George Osborne's announcements on trains, devolution deals and business rates will have a big impact on cities.
From a sugar tax to all schools becoming academies; Budgets are never just about Government spending plans and today was no exception. At its heart, however, this was a sobering Budget in which lower global growth was cited as the reason that forecasts for economic growth have been cut, by 0.4 per cent this year and 0.3 per cent in the next two years. It’s particularly concerning that productivity growth has also been revised downwards; strong employment numbers are good but without stronger productivity, it will be hard to manage the “cocktail of risks” around global growth that the Chancellor referred to more than once.
In this context, and amongst all the headline-grabbing announcements, the biggest issues for cities were ongoing commitment to devolution deals, city-based investment in infrastructure, and big questions about where next on business rates.
Devolution continues to be a flagship government policy, with deals and prospective deals announced in England, Wales and Scotland. The new deal for the West of England is particularly important from an economic growth perspective; with productivity much lower than forecast back in November, making the most of areas such as Bristol will be critical to the UK’s future prosperity. Extending Greater Manchester’s deal and signalling more investment in skills in the Northern Powerhouse are important markers that the Government is taking deals and investment in the fundamentals of city economies seriously. All the signals are that there may be a further deal with the Solent in the summer, and we will continue to argue that a deal should be struck with the Leeds City Rregion; it is too important a part of the economy in the North and the UK to miss out on further powers.
It was also striking that the big announcements on investment in infrastructure were all about making the most of city economies. High speed trains between Manchester and Leeds – which we identified as a priority for the Northern Powerhouse in 2014 – featured alongside a tunnel linking Manchester and Sheffield and commitment to Crossrail 2, and all recognise the importance of city economies. Nor is it just larger cities; less noticed is the request for the National Infrastructure Commission to recommend how best to maximise the potential of the Cambridge, Milton Keynes and Oxford corridor – something we called for in our recent Fast Growth Cities report.
But one of the biggest questions left by the Budget today is what happens to local government finances. Growth predictions have been cut and the Chancellor has had to commit to a further £3.5 billion of cuts in 2019/20 in unprotected departments in order to balance the books – with local government one of the prime areas likely to feel the pinch. While it’s debateable whether this will actually happen, given the Chancellor’s assessment that the UK faces a “cocktail of risks”, it’s certainly something local authorities should be factoring into future plans.
Business rates announcements will also have a big impact. Just four months ago, it was announced that councils could agree four year funding deals, that the grant system would end and business rates would make up the vast majority of council funding, creating a stronger incentive for local authorities to make decisions that support economic growth. A consultation is due to be launched this summer on what this would all look like and what extra responsibilities would need to be devolved to councils given that an additional £5 billion would be in the local funding pot as a result of growth in business rates to 2020. Today’s announcement changes the landscape again with the decision to cut business rates, reducing available funding by around £6.7bn over the five years to 2020.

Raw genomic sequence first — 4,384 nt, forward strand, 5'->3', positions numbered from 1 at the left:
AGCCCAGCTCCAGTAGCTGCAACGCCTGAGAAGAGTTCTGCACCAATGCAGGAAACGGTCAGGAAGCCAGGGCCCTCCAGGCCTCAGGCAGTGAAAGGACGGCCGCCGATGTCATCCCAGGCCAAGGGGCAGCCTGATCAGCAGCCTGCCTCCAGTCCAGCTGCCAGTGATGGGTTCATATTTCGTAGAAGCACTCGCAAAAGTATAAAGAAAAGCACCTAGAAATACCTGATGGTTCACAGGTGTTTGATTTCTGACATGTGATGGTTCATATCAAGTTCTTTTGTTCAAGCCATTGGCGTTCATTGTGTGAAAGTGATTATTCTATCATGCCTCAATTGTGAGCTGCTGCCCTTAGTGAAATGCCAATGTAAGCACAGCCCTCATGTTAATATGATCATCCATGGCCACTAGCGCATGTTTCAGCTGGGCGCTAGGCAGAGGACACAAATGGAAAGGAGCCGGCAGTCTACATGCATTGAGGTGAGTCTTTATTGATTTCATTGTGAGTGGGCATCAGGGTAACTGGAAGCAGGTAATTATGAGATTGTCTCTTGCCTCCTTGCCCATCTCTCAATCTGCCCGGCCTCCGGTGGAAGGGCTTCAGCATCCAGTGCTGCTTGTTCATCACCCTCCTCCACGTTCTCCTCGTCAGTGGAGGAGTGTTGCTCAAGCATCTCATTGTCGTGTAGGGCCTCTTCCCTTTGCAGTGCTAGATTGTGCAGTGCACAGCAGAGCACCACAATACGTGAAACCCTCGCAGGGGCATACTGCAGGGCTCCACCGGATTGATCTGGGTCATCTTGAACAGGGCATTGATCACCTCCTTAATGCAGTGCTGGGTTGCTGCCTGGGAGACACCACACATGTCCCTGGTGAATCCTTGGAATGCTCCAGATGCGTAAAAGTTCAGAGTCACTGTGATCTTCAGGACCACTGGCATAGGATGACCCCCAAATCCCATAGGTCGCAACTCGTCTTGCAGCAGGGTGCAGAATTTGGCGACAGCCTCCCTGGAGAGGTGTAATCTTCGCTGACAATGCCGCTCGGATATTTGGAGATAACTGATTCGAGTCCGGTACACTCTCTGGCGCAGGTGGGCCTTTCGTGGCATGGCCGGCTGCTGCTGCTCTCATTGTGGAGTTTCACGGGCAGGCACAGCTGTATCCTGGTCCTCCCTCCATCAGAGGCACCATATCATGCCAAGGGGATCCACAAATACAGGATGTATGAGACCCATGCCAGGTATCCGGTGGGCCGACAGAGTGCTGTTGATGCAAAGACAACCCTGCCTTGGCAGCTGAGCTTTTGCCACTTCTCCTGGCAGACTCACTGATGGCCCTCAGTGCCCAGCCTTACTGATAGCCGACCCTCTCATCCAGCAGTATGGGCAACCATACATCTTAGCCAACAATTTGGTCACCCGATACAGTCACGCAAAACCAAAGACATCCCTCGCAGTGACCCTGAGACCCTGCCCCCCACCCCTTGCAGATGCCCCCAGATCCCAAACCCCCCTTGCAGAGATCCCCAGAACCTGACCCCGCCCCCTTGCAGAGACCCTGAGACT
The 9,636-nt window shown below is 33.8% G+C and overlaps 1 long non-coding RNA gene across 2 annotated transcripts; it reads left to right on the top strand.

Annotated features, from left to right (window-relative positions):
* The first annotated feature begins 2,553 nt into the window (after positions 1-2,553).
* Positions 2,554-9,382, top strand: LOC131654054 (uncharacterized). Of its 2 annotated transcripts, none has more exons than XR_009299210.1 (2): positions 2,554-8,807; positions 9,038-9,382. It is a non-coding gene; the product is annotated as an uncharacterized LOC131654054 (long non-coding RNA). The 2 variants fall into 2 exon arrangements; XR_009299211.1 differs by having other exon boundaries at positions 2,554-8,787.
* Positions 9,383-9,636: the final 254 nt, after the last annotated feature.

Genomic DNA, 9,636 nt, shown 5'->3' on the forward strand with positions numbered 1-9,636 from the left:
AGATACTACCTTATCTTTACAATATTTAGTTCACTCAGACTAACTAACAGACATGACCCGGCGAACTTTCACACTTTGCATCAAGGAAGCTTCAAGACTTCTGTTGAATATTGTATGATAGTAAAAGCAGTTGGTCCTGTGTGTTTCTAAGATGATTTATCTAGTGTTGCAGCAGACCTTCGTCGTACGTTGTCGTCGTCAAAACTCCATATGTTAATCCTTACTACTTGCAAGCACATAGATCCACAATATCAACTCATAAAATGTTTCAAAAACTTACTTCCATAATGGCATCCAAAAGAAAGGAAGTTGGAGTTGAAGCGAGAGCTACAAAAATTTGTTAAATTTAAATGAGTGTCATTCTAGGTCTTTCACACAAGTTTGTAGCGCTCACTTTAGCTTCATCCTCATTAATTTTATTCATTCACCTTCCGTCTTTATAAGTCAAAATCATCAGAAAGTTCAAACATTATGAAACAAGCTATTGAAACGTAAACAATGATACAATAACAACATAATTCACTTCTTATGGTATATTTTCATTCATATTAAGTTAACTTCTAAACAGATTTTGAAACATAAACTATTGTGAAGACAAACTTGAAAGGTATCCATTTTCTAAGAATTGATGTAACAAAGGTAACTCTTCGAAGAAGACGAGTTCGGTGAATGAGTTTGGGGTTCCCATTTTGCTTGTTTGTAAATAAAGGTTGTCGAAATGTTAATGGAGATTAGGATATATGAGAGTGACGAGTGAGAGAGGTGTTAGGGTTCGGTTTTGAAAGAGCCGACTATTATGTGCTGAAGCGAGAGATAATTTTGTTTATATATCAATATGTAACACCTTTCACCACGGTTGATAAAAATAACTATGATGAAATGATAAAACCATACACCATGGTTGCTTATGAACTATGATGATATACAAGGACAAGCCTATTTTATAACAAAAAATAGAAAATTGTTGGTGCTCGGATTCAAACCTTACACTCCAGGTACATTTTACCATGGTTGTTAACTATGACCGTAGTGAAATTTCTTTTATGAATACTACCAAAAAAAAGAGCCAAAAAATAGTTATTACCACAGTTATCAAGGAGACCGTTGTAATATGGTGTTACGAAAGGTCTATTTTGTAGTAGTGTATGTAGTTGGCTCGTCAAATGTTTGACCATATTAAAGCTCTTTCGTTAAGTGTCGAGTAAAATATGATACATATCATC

Although the government has said they will compensate the sector, so much remains unanswered. How will these cuts affect different local areas – if you’re an area with a lot of small businesses, surely you’ll be hit much harder than those with bigger businesses? Will local government get the same amount of money in compensation? Where will the money come from – and will it break the very welcome link the Government was creating between decisions that the local authority makes to support economic growth and increased local revenues?
Devolution deals have been premised on local government taking some very difficult decisions, making compromises and working together to win the bigger prize of being able to influence spending, decision-making and delivery in their local area. But central government’s side of the bargain was making a long term commitment to give local government more control over revenues and it needs to keep to that, rather than continually shifting the goalposts.
Overall it’s a budget with many positive signs about how seriously the Government is taking the importance of city economies. However, there are ongoing questions about how willing it is to commit to a long term framework in which local government can take on the additional powers and responsibilities it needs to support local economic growth, improve productivity and potentially lift the UK’s growth rate in the years ahead.
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